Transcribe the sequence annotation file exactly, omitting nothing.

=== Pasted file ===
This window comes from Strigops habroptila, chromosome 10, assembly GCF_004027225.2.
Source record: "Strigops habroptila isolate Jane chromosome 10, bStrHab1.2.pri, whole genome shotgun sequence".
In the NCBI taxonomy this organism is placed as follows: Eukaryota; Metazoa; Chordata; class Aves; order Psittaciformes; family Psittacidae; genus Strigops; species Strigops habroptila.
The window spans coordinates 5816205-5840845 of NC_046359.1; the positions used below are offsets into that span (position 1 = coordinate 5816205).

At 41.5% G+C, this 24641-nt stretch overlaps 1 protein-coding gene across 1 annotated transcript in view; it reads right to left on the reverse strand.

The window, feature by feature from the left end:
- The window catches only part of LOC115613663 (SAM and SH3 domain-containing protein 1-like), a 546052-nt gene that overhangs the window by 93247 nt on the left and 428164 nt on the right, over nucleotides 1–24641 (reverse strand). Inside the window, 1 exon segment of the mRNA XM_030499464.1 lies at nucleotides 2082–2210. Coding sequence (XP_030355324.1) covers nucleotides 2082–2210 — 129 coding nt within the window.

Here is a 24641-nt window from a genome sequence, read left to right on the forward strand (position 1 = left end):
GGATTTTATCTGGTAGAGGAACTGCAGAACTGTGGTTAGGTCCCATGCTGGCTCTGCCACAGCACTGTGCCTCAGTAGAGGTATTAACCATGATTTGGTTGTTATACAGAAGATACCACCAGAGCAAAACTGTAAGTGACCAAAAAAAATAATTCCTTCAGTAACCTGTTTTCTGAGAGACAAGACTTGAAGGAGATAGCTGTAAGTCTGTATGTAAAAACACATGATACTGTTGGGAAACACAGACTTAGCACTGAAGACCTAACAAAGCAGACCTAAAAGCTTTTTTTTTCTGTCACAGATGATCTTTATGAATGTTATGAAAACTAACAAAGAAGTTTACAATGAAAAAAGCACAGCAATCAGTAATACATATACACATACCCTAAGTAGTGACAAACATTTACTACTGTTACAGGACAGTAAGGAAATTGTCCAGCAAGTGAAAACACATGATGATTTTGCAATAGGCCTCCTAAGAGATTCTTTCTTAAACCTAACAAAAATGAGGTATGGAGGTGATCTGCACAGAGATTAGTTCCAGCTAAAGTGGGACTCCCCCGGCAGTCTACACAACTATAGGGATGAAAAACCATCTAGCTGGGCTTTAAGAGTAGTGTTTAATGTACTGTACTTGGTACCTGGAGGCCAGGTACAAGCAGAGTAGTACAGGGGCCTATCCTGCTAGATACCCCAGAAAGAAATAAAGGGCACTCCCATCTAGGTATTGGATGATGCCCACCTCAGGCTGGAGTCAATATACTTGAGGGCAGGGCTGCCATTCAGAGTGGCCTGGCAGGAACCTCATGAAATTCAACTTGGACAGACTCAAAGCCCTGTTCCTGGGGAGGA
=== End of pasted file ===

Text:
This window comes from Strigops habroptila, chromosome 10, assembly GCF_004027225.2.
Source record: "Strigops habroptila isolate Jane chromosome 10, bStrHab1.2.pri, whole genome shotgun sequence".
In the NCBI taxonomy this organism is placed as follows: Eukaryota; Metazoa; Chordata; class Aves; order Psittaciformes; family Psittacidae; genus Strigops; species Strigops habroptila.
The window spans coordinates 5816205-5840845 of NC_046359.1; the positions used below are offsets into that span (position 1 = coordinate 5816205).

At 41.5% G+C, this 24641-nt stretch overlaps 1 protein-coding gene across 1 annotated transcript in view; it reads right to left on the reverse strand.

The window, feature by feature from the left end:
- The window catches only part of LOC115613663 (SAM and SH3 domain-containing protein 1-like), a 546052-nt gene that overhangs the window by 93247 nt on the left and 428164 nt on the right, over nucleotides 1–24641 (reverse strand). Inside the window, 1 exon segment of the mRNA XM_030499464.1 lies at nucleotides 2082–2210. Coding sequence (XP_030355324.1) covers nucleotides 2082–2210 — 129 coding nt within the window.

Here is a 24641-nt window from a genome sequence, read left to right on the forward strand (position 1 = left end):
GGATTTTATCTGGTAGAGGAACTGCAGAACTGTGGTTAGGTCCCATGCTGGCTCTGCCACAGCACTGTGCCTCAGTAGAGGTATTAACCATGATTTGGTTGTTATACAGAAGATACCACCAGAGCAAAACTGTAAGTGACCAAAAAAAATAATTCCTTCAGTAACCTGTTTTCTGAGAGACAAGACTTGAAGGAGATAGCTGTAAGTCTGTATGTAAAAACACATGATACTGTTGGGAAACACAGACTTAGCACTGAAGACCTAACAAAGCAGACCTAAAAGCTTTTTTTTTCTGTCACAGATGATCTTTATGAATGTTATGAAAACTAACAAAGAAGTTTACAATGAAAAAAGCACAGCAATCAGTAATACATATACACATACCCTAAGTAGTGACAAACATTTACTACTGTTACAGGACAGTAAGGAAATTGTCCAGCAAGTGAAAACACATGATGATTTTGCAATAGGCCTCCTAAGAGATTCTTTCTTAAACCTAACAAAAATGAGGTATGGAGGTGATCTGCACAGAGATTAGTTCCAGCTAAAGTGGGACTCCCCCGGCAGTCTACACAACTATAGGGATGAAAAACCATCTAGCTGGGCTTTAAGAGTAGTGTTTAATGTACTGTACTTGGTACCTGGAGGCCAGGTACAAGCAGAGTAGTACAGGGGCCTATCCTGCTAGATACCCCAGAAAGAAATAAAGGGCACTCCCATCTAGGTATTGGATGATGCCCACCTCAGGCTGGAGTCAATATACTTGAGGGCAGGGCTGCCATTCAGAGTGGCCTGGCAGGAACCTCATGAAATTCAACTTGGACAGACTCAAAGCCCTGTTCCTGGGGAGGA